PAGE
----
It's the start of a new year and a new decade – after the twists and turns of 2019, what does the year ahead have in store for you and your finances?
A new government
The election is over and we finally have a new government in place for the next four and a bit years – assuming nothing drastic changes until then! But with the Institute of Fiscal Studies casting doubt on both main parties’ spending plans during last month’s election campaign, it remains to be seen how much new investment will find its way into public services and how this will eventually be paid for.
Nonetheless, the size of Boris Johnson’s majority in parliament means he has significant latitude to make reforms across whole areas of the country in a way that has not been possible since the Blair-Brown years. We’re expecting a new budget imminently, where the new government will set out its tax and spending plans for the coming year – we’ll cover it in more detail to see how your finances might be affected.
Further uncertainty on the high street
To say the last couple of years have been tough for high street retailers would be an understatement. 2018 saw the collapse of some of our best known stores such as Toys R Us, Maplin and House of Fraser, and the trend continued last year with big names Mothercare and Thomas Cook going under.
With many retailers planning rafts of store closures and a recent spate of profit warnings from some of our biggest names, it’s probably safe to assume the high street’s troubles are not going to be over any time soon. This comes despite last year’s Black Friday leading to an unexpected boost to the high street, confounding analysts who were warning that the streets would be almost deserted as shoppers headed online for their bargains.
Will interest rates go up – or down?
Interest rates have been closely watched over recent years after falling, rising and then rising again after close to 8 years of stagnation at a record low.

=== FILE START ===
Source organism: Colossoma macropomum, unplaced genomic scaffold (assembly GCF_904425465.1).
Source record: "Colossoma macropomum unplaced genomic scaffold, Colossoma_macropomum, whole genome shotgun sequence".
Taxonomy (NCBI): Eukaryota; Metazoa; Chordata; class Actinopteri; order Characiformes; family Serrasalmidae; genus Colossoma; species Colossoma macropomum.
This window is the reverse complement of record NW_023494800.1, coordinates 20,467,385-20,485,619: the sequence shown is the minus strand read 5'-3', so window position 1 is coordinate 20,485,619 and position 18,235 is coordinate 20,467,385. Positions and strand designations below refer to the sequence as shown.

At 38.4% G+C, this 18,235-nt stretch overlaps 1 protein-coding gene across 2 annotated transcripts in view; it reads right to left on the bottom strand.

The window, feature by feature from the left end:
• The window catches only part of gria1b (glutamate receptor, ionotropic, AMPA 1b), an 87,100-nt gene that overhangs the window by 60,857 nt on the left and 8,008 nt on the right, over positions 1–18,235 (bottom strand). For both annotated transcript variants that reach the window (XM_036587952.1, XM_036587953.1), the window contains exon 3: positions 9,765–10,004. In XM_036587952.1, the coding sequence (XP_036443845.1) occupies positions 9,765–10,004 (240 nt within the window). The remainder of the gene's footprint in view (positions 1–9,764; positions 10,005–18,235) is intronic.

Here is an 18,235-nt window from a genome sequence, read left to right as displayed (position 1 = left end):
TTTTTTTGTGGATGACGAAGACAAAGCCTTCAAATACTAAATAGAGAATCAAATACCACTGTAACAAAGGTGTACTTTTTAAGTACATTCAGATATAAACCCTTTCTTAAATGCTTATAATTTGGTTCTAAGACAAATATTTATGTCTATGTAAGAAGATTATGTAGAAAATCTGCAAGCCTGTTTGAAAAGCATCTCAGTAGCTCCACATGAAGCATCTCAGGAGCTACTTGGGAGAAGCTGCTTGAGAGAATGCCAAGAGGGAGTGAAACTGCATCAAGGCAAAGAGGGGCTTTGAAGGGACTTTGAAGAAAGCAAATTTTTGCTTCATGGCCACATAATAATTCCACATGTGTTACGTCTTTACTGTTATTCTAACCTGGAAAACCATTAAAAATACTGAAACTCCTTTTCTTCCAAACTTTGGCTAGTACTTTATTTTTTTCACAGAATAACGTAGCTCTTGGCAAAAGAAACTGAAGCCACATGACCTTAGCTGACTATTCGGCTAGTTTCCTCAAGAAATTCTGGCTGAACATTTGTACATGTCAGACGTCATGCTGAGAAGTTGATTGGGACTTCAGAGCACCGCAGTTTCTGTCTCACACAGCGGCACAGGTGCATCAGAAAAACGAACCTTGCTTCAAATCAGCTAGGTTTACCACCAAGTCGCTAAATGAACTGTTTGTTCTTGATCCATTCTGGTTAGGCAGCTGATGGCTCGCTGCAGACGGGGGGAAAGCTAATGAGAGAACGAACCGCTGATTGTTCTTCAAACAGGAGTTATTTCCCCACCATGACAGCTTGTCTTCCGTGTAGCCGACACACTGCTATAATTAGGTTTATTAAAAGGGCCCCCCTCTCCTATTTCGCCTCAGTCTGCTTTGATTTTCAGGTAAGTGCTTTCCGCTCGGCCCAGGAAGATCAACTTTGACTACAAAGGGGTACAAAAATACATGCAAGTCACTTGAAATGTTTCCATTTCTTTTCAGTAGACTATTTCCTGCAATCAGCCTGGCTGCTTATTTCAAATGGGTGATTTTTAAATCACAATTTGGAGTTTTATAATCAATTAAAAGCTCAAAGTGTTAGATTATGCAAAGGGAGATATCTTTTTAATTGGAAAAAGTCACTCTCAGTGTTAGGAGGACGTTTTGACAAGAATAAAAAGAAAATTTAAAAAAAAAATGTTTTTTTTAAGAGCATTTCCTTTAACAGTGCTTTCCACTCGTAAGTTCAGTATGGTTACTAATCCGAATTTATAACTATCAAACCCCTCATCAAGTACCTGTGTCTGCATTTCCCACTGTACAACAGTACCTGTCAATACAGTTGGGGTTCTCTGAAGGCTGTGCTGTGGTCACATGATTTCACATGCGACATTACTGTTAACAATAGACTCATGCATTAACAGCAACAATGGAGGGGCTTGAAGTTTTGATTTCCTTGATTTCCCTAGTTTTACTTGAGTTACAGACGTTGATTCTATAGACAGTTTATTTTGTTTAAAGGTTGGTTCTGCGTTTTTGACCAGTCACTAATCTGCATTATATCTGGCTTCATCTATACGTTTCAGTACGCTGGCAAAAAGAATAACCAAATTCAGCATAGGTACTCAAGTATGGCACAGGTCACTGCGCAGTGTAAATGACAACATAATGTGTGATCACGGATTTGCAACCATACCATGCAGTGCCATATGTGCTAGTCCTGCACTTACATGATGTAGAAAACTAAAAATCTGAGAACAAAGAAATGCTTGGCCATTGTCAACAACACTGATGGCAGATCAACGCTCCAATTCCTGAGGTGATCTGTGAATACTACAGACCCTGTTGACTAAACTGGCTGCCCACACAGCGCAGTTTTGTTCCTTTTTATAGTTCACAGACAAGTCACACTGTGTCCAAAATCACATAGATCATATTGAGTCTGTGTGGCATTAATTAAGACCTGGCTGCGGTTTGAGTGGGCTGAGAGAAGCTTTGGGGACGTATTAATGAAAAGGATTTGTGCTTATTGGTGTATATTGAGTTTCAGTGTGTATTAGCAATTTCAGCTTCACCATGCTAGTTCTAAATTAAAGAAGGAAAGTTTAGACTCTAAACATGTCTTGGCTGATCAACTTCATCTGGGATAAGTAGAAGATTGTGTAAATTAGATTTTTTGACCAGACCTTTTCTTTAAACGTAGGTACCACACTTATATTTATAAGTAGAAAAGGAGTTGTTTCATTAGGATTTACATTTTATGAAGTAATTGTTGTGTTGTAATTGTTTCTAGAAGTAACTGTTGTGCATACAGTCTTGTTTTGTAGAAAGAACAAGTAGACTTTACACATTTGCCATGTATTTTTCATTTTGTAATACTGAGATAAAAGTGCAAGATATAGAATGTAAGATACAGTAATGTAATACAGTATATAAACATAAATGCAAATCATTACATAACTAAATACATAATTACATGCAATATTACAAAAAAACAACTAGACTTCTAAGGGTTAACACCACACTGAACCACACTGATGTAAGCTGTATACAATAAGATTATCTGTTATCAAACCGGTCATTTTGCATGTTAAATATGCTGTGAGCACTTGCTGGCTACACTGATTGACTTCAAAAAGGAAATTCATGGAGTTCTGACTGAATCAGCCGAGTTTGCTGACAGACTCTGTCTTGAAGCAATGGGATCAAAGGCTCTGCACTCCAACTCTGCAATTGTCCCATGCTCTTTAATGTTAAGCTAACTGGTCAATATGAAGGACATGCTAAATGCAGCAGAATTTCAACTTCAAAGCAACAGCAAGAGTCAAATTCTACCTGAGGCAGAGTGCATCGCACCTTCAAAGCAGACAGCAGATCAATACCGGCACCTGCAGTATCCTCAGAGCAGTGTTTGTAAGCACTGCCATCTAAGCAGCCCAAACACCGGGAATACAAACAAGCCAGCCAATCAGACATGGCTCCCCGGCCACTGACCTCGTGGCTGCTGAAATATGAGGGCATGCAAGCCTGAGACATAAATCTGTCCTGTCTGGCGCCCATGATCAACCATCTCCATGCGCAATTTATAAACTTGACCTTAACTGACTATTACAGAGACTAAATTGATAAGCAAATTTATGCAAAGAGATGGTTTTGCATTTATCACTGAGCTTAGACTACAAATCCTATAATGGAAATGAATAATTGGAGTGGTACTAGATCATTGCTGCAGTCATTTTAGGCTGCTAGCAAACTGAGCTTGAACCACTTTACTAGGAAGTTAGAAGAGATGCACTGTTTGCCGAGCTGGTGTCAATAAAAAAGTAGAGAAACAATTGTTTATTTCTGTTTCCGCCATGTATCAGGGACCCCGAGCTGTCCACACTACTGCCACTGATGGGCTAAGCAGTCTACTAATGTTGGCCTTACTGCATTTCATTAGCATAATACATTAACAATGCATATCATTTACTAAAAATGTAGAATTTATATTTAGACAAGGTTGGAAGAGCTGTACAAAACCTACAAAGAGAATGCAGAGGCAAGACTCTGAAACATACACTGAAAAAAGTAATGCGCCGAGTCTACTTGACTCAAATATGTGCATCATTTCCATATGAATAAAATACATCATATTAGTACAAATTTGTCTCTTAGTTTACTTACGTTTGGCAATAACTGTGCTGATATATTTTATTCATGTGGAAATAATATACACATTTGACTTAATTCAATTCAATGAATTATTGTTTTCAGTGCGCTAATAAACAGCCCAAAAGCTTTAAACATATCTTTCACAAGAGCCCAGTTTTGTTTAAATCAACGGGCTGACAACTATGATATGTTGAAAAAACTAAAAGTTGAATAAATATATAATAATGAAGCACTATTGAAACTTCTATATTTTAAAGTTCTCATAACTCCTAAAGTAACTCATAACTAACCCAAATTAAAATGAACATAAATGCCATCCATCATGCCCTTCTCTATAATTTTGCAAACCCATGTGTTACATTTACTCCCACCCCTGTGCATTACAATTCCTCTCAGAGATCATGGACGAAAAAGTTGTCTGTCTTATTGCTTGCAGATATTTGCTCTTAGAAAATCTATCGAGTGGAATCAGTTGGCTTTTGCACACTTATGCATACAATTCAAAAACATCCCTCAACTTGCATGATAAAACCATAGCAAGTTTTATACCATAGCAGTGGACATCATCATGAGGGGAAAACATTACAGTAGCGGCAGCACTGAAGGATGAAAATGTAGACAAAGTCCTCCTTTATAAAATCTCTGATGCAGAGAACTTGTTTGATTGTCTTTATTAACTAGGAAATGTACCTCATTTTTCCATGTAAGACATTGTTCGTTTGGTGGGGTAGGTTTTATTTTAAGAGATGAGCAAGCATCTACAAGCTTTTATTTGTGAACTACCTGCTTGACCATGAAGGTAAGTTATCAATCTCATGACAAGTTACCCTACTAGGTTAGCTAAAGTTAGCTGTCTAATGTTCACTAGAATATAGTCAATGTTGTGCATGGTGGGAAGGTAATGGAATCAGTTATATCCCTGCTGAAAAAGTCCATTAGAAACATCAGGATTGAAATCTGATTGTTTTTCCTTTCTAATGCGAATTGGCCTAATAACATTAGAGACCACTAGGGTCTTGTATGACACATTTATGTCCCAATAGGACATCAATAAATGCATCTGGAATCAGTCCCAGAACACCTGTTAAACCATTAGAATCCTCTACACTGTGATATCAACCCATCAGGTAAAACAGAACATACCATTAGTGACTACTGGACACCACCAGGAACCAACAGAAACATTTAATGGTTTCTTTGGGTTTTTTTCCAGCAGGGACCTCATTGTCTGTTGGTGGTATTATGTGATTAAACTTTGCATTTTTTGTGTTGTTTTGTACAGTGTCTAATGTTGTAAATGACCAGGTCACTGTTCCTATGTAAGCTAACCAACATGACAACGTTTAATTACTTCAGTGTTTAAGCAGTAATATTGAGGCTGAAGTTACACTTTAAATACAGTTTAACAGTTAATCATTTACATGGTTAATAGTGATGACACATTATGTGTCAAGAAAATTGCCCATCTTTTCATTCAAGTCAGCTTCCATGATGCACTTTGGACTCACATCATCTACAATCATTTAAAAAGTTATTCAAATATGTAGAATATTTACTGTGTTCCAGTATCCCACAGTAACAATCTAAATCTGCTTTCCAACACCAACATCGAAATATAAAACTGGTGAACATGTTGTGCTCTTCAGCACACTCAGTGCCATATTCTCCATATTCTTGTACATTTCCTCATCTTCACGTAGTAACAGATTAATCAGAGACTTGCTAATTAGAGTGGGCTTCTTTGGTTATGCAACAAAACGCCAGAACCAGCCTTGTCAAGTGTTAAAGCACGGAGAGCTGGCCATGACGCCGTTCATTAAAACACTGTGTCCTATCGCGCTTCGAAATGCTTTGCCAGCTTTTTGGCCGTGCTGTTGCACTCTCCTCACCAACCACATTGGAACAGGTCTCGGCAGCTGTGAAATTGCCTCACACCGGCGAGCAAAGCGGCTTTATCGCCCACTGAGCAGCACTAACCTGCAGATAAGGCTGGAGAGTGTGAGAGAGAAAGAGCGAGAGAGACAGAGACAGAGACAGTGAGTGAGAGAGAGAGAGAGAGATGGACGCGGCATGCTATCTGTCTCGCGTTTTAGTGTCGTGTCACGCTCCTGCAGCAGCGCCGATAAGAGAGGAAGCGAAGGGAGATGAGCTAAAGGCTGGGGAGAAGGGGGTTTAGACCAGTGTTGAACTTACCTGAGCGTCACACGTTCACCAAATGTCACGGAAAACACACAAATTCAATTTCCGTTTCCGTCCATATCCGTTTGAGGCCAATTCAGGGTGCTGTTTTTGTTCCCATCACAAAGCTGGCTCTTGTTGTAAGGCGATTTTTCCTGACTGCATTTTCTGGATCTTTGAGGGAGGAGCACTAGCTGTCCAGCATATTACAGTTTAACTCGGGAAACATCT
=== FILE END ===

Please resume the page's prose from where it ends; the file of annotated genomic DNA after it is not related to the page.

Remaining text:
Expectations are that now Brexit is almost certain to go ahead, the stage might be set for another rise in the base rate on the assumption that the economy bounces back from its Brexit uncertainty-induced coma. Speaking of…
The Brexit saga continues
The election was billed by many as a chance to have their say on Brexit – not just what sort of Brexit we should get, but whether it should happen at all.
That question is now well and truly settled, with Boris Johnson set to take us out of the EU with his withdrawal deal on 31 January – some 3 and a half years since the original referendum result. While some of the Brexit uncertainty has been lifted, we could now potentially see trade negotiations between the UK and EU right up until the end of 2022 which could prove to be just as much of a drag on the economy as the last three years have been.
Reasons to be cheerful in 2020
Fortunately, it’s not all doom and gloom!
2020 just so happens to be a leap year, which means you’ll get to enjoy an extra day in February (and it also happens to be a Saturday, which is handy).
And it’s set to be a great year for sport lovers with 2020 seeing Europe’s best football teams fight it out in the UEFA Euros from 12 June to 12 July, and just a few weeks later the eyes of the world will descend on Tokyo for the Summer Olympics and Paralympic games, due to take place from 24 July to 9 August.